Some of the violent invaders waved the Confederate battle flag and some carried flags proclaiming “Jesus Saves.” Clearly, their true belief is that violence, rather than Jesus, saves. Unfortunately, rather than save, the violence cost four people their lives in the confrontation with police.

We don’t do “hot takes” at The Park Forum. Besides, by Friday, when this post will run, who knows what might have happened or been revealed… But we find comfort in today’s scriptures. Regardless of the events of any day or week or year, it is to the scriptures that we turn.

We find that violence will be cleansed from the earth. In saving Noah and his family, God was saving us. In eliminating the violent line of Cain, God was justly punishing horrendous evil and violence. Those who cling to violence are choosing to line up and follow in Cain’s footsteps.

It is true that “Jesus Saves.” But there will be those who refuse to be saved by Jesus. They might wave a “Jesus” flag, but they want to be saved by other, less demanding things. Many want to be saved by the sword. But those who live by the sword will die by it. (Matthew 26.52) We, however, who choose to die by the cross are made alive by it. (Galatians 2.20; 5.24; 6.14)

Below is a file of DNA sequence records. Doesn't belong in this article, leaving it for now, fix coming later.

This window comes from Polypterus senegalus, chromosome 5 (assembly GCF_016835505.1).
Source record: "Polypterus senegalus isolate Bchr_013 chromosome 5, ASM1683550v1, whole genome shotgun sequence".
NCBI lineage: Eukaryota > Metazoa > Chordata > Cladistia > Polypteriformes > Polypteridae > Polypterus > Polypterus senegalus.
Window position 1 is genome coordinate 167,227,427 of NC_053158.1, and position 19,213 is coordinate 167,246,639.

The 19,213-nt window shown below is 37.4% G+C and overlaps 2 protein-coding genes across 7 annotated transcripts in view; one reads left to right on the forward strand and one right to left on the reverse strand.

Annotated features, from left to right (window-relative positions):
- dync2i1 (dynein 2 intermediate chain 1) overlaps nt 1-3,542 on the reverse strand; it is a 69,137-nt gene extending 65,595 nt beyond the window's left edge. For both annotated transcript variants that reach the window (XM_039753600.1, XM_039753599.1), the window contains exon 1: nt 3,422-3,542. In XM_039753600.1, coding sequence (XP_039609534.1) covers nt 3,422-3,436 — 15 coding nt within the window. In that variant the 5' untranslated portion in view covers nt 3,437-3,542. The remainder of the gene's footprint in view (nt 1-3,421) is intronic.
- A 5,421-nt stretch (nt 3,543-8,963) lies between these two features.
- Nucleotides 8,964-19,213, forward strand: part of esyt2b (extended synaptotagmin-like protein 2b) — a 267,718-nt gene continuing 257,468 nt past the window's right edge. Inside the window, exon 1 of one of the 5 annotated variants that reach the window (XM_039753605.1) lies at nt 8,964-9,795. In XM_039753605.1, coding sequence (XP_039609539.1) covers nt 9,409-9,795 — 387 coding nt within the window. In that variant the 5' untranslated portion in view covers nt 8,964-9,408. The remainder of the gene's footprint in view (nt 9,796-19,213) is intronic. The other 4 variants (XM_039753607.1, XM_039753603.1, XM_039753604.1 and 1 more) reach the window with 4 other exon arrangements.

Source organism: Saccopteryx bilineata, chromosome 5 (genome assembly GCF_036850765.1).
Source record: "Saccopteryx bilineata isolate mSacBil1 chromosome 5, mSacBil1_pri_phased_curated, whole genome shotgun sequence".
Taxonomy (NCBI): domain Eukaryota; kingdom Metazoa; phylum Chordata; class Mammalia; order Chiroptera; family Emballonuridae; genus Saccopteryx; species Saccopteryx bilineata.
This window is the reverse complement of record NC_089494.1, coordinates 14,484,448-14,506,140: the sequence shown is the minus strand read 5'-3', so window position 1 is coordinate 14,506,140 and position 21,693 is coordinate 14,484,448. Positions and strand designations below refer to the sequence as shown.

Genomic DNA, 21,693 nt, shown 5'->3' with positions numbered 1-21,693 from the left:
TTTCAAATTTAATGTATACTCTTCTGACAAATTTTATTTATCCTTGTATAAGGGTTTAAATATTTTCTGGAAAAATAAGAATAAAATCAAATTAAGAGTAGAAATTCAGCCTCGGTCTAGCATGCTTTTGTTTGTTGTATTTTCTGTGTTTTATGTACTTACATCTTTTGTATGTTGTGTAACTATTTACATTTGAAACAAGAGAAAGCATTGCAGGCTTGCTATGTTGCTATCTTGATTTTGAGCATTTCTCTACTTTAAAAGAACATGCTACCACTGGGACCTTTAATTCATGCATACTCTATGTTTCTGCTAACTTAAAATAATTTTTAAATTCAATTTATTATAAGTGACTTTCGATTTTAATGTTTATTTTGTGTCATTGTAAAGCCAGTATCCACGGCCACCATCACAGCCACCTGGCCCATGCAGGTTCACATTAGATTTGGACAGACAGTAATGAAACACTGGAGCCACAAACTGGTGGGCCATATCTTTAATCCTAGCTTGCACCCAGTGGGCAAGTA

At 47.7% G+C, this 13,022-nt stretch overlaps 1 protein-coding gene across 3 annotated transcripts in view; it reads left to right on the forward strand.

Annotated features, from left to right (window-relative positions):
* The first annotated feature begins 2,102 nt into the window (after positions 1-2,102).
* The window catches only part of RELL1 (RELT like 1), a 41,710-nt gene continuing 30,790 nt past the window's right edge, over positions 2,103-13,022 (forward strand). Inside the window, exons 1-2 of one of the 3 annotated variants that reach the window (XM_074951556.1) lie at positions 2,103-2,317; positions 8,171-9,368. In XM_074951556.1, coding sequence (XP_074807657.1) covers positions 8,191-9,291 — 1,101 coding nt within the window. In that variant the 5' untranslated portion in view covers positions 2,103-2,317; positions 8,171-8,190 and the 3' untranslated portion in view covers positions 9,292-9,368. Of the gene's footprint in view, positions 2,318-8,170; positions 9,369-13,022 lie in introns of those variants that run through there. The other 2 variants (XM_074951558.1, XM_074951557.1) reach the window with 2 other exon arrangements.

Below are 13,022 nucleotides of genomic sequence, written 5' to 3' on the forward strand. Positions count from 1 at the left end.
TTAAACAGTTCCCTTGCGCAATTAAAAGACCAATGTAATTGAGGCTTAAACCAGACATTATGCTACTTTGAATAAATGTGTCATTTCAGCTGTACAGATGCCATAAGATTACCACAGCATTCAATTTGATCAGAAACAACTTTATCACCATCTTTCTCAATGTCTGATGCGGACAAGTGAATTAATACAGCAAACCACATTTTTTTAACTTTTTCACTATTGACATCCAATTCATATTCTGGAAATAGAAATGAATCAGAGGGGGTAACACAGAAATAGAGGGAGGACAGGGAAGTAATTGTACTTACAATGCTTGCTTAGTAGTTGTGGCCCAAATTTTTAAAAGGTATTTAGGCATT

We enter the feast of the Kingdom with Abraham, Isaac, and Jacob. (Matthew 8.11) Though these men’s names are revered as patriarchs, it should comfort us to know that they are each spectacular sinners as well.

All who come via the cross, come through Noah’s flood as well and are cleansed from violence and all other sin. When we hold out our hand to the creator, upon it will light the dove of the Holy Spirit, with an olive twig of peace. 

Some have been like brash, foolish Peter, swinging away with a sword of vengeance—we must put it away. We have been sifted, tricked, by Satan. The only way back is to repent and take up the cross instead of the sword.

May we reaffirm our commitment to living as God’s people of peace.
May we reject the call of joining in violence.
May our words reflect that.
May our actions reflect that.

Divine Hours Prayer: The Refrain for the Morning Lessons
I sought the Lord, and he answered me and delivered me out of all my terror. — Psalm 34.4

– Divine Hours prayers from The Divine Hours: Prayers for Autumn and Wintertime by Phyllis Tickle

Today’s Readings
Genesis 8 (Listen – 3:06)